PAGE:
We do not live anymore just for ourselves. Something very powerful has happened to us. We no longer see each other simply “according to the flesh.” Thus, Paul writes: So from now on we regard no one from a worldly point of view. Though we once regarded Christ in this way, we do so no longer (v. 16). But now we see Jesus and everyone from a divine perspective and it changes everything.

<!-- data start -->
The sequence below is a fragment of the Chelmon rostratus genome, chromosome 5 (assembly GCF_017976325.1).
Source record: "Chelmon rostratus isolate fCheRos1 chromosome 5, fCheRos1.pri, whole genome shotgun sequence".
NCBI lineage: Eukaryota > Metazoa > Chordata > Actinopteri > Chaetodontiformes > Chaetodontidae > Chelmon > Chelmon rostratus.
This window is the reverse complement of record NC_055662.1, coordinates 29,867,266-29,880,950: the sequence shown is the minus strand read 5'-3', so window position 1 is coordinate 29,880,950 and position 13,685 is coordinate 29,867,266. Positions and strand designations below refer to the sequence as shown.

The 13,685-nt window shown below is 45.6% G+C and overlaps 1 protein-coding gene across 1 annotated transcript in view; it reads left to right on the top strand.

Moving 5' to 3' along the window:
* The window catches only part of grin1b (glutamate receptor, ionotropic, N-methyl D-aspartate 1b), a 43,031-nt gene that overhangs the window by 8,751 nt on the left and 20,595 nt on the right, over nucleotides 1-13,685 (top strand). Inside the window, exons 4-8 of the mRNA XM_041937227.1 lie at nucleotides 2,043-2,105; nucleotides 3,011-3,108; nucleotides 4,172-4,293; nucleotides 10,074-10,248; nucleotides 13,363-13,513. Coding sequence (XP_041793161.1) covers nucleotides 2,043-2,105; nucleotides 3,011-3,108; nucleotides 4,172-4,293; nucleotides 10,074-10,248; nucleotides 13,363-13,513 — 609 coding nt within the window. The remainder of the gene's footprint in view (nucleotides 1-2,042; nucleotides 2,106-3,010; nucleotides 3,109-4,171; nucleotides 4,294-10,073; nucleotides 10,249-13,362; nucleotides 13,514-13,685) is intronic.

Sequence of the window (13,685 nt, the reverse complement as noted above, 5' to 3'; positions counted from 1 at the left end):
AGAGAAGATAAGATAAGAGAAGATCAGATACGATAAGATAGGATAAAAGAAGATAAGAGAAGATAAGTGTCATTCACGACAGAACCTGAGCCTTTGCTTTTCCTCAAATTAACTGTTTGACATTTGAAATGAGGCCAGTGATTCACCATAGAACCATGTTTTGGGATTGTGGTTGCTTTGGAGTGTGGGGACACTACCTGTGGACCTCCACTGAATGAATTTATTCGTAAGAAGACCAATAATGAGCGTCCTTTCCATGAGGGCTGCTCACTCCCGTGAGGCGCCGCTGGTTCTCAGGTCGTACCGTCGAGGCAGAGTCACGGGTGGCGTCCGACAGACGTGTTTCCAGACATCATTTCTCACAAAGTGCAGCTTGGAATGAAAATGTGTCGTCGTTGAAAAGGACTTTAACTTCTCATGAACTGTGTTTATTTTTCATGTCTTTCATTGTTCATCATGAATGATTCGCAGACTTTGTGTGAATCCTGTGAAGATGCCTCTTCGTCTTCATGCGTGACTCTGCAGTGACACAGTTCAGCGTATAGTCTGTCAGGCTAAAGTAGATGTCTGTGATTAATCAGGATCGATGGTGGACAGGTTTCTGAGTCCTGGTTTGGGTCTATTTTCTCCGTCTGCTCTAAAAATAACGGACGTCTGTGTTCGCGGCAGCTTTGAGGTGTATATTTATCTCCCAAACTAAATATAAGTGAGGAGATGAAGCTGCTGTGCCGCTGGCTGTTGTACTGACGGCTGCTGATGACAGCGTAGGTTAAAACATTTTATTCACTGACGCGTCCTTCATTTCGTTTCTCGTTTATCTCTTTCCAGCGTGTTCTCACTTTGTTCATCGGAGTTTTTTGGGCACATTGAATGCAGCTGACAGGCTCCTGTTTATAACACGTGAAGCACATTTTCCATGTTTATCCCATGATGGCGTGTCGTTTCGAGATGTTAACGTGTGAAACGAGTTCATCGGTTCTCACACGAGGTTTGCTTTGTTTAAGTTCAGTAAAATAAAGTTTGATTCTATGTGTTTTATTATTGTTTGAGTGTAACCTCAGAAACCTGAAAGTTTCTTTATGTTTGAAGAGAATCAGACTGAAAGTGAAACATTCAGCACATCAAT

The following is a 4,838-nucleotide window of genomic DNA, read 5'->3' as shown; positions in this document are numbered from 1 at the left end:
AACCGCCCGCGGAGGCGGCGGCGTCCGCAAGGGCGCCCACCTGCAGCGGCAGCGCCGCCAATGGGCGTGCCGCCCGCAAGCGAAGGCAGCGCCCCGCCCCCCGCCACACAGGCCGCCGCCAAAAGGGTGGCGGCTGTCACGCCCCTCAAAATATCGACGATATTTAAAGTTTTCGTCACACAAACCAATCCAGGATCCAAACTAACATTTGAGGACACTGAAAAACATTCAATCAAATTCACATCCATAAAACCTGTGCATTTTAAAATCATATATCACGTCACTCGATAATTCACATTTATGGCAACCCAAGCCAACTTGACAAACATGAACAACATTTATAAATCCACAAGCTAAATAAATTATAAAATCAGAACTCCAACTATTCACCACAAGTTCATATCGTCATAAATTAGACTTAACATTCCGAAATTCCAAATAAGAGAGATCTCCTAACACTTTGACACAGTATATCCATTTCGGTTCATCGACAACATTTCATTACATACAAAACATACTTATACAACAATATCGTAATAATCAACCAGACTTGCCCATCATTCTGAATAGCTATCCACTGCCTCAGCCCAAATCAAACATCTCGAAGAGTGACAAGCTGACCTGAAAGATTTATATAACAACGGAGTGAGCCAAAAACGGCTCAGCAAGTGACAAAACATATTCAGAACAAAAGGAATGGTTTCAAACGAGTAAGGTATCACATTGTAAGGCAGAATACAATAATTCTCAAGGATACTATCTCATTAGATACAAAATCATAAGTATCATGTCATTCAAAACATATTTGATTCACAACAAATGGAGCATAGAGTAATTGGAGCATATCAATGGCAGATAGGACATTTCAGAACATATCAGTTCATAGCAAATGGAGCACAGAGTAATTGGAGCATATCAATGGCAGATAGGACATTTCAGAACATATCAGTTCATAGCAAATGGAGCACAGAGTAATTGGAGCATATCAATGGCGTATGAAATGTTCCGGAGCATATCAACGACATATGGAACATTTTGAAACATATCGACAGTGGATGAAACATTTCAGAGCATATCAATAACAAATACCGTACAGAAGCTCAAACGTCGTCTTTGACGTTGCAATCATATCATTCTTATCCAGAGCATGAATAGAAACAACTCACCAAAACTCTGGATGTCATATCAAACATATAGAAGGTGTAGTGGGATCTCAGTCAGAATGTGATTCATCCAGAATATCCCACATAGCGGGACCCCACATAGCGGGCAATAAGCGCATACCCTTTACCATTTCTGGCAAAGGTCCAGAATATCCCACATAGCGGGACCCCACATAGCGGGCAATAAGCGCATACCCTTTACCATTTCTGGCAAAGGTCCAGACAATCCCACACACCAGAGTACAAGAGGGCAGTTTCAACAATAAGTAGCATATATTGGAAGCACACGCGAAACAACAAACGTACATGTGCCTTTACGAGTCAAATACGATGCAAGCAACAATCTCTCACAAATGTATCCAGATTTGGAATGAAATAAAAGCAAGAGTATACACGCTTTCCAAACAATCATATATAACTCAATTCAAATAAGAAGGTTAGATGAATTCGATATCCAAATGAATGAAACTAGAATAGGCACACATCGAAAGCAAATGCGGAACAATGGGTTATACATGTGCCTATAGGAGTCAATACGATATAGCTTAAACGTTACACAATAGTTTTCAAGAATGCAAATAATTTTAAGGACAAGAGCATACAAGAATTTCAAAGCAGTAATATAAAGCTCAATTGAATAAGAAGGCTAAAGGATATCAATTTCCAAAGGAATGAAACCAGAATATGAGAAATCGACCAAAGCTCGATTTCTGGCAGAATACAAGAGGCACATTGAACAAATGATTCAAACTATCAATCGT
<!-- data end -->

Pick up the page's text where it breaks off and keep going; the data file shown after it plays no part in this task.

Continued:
Let me remind you of something here. Paul must have been a contemporary of Jesus. From the accounts in the book of Acts of the Apostle, we can have a peek into Paul’s view of Jesus. Paul couldn’t see Jesus as being more than a regular man. Thus, Jesus’ claim of being the Son of God and more importantly, when the apostle proclaimed Jesus was God’s Messiah, Lord, and Ultimate Judge, Paul’s rage and religious zeal consumed him. He consented to the death of Stephen, the first martyr for the sake of Jesus. And in Acts we find this: But Saul began to destroy the church. Going from house to house, he dragged off both men and women and put them in prison (Acts 8:3). Paul was at one point in time, a fierce enemy of Christ and his church. Paul saw how Stephen died. Paul must have dragged godly men and godly women by their hair into prison, simply because he regarded them according to the flesh. However, Paul’s perception changed the day the Risen Lord met him on the Road to Damascus. Since then, he came to realize that Jesus was not just a mere man, but Savior, Lord, and Ultimate Judge. With it, Paul’s perception of those in Christ also changed. They were not simply a bunch of confused and misled people. Thus he claims: Therefore, if anyone is in Christ, the new creation has come: The old has gone, the new is here! Why? Because first and foremost, you have been reconciled to God. You are now in good standing before God. Through Jesus, God’s mercy of forgiveness has been given to you and me. Thus, we are a new creation.